There's intensity in her eyes, her face as taut with determination as her body is with drive. When she explodes off the blocks and flies down the straightaway, a spectator hears only her feet, feels only her wind.
Maureen Ajoku will need it all — strength, speed, focus, and fearlessness — where she may soon be going: the 2014 Winter Olympics. A former track-and-field standout at UC Santa Barbara, the 2012 sociology alum is one year into an unexpected tenure with the USA Bobsled Team, poised to reach the pinnacle of competitive athletics.
With nearly eight months to go before the Russia-hosted Games, Ajoku is now in fifth position on a team that will take at least its top three to Sochi.
"Coming this far, with everything I've been through, to be in the place that I am now — it's an amazing feeling," said Ajoku, who is in Santa Barbara training at Westmont College through June, when she'll return to the Olympic Training Center in Lake Placid, NY. "If I go to the Olympics, it's the ultimate testament to people who are fighting through something. This is for them. I can say, ‘I made it, so can you. You can still make it.' That's what I'm looking forward to the most."
To those who know Ajoku and her relentless work ethic, that she has arrived here, in a sport to which she was first introduced only last year, comes as no surprise. It's how she came to be here — and what she went through along the way — that made her ascendance improbable.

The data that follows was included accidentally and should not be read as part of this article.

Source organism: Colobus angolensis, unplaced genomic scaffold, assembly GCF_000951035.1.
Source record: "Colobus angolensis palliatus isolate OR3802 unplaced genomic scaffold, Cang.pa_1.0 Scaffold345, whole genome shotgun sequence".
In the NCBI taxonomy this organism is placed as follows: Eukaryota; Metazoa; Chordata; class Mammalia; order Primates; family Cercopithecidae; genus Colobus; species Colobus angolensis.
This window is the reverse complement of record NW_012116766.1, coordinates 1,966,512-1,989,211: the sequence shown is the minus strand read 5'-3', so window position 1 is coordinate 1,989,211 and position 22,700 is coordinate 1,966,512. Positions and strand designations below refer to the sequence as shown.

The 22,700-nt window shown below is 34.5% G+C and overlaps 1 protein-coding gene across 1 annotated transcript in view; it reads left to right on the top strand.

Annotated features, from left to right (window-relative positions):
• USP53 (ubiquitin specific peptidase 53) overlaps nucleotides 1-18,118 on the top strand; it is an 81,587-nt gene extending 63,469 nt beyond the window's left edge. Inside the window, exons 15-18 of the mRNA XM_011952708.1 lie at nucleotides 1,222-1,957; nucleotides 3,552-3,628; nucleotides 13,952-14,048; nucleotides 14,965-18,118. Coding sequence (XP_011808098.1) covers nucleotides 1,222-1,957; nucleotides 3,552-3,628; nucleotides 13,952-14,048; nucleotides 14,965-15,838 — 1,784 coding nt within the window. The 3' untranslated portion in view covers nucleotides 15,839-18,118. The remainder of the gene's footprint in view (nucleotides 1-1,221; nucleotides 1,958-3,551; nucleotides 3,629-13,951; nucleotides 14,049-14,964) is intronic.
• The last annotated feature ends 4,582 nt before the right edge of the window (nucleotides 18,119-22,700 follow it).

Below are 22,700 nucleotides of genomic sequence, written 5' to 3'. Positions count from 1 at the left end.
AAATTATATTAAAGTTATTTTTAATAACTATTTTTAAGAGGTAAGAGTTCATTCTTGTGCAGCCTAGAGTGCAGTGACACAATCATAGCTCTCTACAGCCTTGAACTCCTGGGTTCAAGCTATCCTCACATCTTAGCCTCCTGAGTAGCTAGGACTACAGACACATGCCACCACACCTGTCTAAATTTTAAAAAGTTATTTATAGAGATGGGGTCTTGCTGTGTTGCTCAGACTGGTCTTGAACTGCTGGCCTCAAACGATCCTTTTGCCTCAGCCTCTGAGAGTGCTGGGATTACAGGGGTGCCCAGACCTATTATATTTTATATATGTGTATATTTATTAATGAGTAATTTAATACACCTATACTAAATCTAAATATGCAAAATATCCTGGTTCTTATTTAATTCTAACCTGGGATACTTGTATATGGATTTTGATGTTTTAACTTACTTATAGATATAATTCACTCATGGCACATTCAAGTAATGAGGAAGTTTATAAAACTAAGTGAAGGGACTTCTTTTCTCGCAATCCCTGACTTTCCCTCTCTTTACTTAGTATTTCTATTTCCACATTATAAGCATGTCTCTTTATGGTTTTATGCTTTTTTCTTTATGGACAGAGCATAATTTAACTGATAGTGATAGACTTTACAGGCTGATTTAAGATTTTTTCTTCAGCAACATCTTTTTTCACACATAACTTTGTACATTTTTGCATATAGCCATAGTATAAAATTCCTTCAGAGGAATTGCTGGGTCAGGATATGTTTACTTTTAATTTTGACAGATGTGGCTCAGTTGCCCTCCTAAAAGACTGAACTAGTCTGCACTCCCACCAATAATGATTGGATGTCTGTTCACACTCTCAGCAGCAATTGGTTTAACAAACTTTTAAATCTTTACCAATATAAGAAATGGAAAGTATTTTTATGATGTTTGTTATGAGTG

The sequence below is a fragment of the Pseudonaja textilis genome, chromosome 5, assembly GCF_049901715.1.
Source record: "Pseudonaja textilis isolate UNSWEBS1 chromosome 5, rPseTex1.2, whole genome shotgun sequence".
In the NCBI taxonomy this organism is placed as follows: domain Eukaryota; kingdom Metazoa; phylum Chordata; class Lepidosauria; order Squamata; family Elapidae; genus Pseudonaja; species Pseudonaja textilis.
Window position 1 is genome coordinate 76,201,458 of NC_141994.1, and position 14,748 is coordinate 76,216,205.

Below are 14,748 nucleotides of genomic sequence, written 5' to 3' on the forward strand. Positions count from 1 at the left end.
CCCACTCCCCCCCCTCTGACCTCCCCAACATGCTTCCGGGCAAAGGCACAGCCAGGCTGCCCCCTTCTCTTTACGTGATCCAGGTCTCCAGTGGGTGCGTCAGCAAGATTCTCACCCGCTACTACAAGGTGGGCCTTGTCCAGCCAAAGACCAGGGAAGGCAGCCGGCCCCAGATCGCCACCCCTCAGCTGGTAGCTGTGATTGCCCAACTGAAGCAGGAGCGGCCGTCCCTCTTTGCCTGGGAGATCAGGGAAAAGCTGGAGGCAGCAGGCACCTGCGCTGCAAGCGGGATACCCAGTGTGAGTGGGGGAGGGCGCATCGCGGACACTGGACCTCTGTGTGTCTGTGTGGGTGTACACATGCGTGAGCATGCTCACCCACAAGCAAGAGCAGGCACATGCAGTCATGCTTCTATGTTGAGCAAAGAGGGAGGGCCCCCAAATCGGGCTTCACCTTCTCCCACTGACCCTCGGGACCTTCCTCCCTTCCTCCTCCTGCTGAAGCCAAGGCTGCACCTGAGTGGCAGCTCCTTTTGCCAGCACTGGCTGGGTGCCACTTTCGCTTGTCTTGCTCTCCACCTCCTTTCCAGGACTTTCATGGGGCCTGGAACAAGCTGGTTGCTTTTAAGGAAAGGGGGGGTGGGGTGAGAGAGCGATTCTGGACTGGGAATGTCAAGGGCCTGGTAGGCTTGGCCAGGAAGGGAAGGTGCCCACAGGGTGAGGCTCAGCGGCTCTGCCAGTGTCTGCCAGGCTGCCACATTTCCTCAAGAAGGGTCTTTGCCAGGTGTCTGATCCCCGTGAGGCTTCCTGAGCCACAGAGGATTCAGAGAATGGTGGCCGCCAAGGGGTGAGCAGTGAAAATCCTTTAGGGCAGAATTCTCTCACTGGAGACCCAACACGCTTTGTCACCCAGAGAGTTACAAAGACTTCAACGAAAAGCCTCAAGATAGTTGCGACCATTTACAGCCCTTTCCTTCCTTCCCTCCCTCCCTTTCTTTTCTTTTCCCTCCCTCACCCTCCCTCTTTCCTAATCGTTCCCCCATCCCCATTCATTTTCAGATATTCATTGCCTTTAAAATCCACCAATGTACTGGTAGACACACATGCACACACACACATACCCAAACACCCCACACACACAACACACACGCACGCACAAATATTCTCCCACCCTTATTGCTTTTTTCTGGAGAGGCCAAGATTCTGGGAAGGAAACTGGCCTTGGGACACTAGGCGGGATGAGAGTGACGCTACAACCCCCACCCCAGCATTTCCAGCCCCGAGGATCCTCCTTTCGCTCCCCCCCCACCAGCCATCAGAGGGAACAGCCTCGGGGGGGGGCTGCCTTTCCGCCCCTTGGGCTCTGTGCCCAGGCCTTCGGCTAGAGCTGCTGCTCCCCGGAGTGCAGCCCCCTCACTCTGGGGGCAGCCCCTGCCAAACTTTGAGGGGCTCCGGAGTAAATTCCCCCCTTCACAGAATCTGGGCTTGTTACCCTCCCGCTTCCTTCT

In the spring of 2007, Ajoku was barreling toward high school graduation with her eyes on the future. And what a future it looked to be. After her best season to date in the heptathlon, and notching a record-setting, championship-winning high jump, she scrapped her plans to attend San Francisco State when UCSB came calling.
Ajoku's already tireless devotion to track and field — the sport she entered on a whim four years earlier, after getting cut from the eighth-grade basketball team — was beginning to pay off. Competing for UCSB meant competing in college's big league: NCAA Division I.
She never imagined her parents wouldn't be in the stands to cheer her on.
Three weeks before her commencement from Santa Teresa High School in San Jose, Ajoku's father died suddenly, of kidney failure. Later the same year, with the books closing on her inaugural quarter at UCSB, her mother died of ovarian cancer.
Julius and Nnenna Ajoku were born in Nigeria. Each had come to the U.S. in their early twenties — Julius to California, Nnenna to Alabama — aiming for a better education, and a better life. First introduced at a wedding, they achieved that life together. Julius became an engineer; Nnenna was a registered nurse. They raised three daughters who inherited, and were inspired by, their parents' drive. The loss was devastating.